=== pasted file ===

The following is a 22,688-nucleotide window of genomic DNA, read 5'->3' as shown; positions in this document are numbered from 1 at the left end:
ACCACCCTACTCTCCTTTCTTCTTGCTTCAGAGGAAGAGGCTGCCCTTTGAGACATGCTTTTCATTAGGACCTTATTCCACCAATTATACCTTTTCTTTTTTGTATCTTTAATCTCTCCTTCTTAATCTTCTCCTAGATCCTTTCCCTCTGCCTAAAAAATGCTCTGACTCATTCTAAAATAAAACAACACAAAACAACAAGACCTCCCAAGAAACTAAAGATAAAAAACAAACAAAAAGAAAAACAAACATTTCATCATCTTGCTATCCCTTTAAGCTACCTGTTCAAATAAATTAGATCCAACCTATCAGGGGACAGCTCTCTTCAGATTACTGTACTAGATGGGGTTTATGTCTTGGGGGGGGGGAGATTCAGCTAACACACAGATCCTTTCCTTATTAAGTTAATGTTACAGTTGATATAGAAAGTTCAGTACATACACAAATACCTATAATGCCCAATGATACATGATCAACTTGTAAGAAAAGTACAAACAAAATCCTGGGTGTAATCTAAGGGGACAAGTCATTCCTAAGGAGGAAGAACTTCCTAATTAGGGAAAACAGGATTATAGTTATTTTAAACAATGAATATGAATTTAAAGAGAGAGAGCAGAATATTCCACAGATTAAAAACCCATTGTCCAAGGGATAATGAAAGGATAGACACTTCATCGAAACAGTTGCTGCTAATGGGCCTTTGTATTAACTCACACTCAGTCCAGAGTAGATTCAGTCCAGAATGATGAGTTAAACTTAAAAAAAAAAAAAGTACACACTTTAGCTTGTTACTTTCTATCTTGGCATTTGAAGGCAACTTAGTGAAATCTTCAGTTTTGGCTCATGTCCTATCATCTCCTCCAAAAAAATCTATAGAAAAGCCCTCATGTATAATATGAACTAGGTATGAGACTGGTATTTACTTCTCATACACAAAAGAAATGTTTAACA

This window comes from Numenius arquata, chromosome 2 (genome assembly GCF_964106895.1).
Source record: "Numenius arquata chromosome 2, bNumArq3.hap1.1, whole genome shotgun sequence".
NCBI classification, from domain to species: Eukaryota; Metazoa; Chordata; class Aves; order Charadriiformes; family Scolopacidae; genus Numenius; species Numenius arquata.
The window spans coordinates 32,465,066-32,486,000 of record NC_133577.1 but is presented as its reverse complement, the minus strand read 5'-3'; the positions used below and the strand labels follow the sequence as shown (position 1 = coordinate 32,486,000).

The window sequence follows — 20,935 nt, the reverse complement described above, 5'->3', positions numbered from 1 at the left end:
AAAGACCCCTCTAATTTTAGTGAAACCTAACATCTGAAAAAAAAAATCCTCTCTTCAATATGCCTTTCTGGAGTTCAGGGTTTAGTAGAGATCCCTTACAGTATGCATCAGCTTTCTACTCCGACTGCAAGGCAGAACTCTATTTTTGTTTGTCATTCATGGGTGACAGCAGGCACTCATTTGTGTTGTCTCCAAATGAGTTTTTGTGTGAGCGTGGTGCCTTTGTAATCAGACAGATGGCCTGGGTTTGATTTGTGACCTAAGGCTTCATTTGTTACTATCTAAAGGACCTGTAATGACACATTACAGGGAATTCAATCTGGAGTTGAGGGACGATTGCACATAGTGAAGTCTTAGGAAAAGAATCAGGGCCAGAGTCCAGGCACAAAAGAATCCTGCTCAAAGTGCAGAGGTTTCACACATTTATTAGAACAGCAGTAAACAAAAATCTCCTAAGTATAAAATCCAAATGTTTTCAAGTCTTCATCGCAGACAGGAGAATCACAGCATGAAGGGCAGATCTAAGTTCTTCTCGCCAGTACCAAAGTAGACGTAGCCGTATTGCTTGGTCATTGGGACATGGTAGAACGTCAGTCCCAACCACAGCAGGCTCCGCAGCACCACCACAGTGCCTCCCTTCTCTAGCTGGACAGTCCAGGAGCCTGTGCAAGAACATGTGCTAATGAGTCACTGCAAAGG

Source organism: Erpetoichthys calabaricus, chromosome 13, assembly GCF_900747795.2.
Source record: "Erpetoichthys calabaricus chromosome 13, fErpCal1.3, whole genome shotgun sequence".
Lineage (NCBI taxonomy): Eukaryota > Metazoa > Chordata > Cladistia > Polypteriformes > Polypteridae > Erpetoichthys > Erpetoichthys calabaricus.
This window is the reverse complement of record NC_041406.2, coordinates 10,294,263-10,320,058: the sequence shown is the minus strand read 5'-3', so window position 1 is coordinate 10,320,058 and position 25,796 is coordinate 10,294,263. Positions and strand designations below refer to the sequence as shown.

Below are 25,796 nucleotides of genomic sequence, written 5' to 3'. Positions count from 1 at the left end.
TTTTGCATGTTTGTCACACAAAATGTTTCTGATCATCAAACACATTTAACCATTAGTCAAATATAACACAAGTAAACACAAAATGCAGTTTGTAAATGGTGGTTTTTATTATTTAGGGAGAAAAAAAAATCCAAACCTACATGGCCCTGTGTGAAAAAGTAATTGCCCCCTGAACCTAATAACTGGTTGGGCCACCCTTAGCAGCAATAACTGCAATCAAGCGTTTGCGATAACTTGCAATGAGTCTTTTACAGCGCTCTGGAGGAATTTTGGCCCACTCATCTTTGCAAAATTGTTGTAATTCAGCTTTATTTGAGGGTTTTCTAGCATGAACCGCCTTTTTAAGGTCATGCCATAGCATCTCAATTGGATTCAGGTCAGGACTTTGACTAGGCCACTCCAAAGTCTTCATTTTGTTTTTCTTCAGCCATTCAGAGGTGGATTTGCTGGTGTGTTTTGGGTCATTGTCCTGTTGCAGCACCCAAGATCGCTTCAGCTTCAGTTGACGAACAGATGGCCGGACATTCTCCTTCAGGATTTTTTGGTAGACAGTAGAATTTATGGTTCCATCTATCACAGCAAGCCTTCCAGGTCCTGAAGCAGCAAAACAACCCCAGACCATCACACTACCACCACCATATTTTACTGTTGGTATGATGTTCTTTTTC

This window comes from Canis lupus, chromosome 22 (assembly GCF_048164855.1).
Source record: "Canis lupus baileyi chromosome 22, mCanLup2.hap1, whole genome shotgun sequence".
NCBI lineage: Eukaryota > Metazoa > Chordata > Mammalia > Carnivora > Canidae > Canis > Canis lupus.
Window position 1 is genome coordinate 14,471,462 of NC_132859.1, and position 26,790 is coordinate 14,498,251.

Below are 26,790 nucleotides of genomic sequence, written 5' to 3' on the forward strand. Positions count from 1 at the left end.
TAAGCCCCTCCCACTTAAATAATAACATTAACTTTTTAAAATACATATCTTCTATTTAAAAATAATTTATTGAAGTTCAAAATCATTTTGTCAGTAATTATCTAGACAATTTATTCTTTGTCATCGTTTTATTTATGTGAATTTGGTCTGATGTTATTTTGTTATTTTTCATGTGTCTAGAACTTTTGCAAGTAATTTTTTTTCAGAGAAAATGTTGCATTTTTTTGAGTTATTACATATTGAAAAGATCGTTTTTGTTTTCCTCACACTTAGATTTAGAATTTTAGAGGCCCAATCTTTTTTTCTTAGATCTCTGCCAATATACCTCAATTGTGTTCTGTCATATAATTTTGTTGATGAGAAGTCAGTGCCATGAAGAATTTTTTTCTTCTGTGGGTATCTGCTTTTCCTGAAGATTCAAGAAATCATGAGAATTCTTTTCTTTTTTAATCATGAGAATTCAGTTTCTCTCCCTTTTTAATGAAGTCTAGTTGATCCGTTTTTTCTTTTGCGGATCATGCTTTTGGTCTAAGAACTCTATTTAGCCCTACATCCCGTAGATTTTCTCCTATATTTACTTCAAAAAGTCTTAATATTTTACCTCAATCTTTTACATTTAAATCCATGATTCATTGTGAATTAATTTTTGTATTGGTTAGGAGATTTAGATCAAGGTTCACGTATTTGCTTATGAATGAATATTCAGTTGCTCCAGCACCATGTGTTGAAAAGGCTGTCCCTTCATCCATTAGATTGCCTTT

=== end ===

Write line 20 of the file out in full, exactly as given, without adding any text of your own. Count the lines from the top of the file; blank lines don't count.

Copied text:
TAAGCCCCTCCCACTTAAATAATAACATTAACTTTTTAAAATACATATCTTCTATTTAAAAATAATTTATTGAAGTTCAAAATCATTTTGTCAGTAATTATCTAGACAATTTATTCTTTGTCATCGTTTTATTTATGTGAATTTGGTCTGATGTTATTTTGTTATTTTTCATGTGTCTAGAACTTTTGCAAGTAATTTTTTTTCAGAGAAAATGTTGCATTTTTTTGAGTTATTACATATTGAAAAGATCGTTTTTGTTTTCCTCACACTTAGATTTAGAATTTTAGAGGCCCAATCTTTTTTTCTTAGATCTCTGCCAATATACCTCAATTGTGTTCTGTCATATAATTTTGTTGATGAGAAGTCAGTGCCATGAAGAATTTTTTTCTTCTGTGGGTATCTGCTTTTCCTGAAGATTCAAGAAATCATGAGAATTCTTTTCTTTTTTAATCATGAGAATTCAGTTTCTCTCCCTTTTTAATGAAGTCTAGTTGATCCGTTTTTTCTTTTGCGGATCATGCTTTTGGTCTAAGAACTCTATTTAGCCCTACATCCCGTAGATTTTCTCCTATATTTACTTCAAAAAGTCTTAATATTTTACCTCAATCTTTTACATTTAAATCCATGATTCATTGTGAATTAATTTTTGTATTGGTTAGGAGATTTAGATCAAGGTTCACGTATTTGCTTATGAATGAATATTCAGTTGCTCCAGCACCATGTGTTGAAAAGGCTGTCCCTTCATCCATTAGATTGCCTTT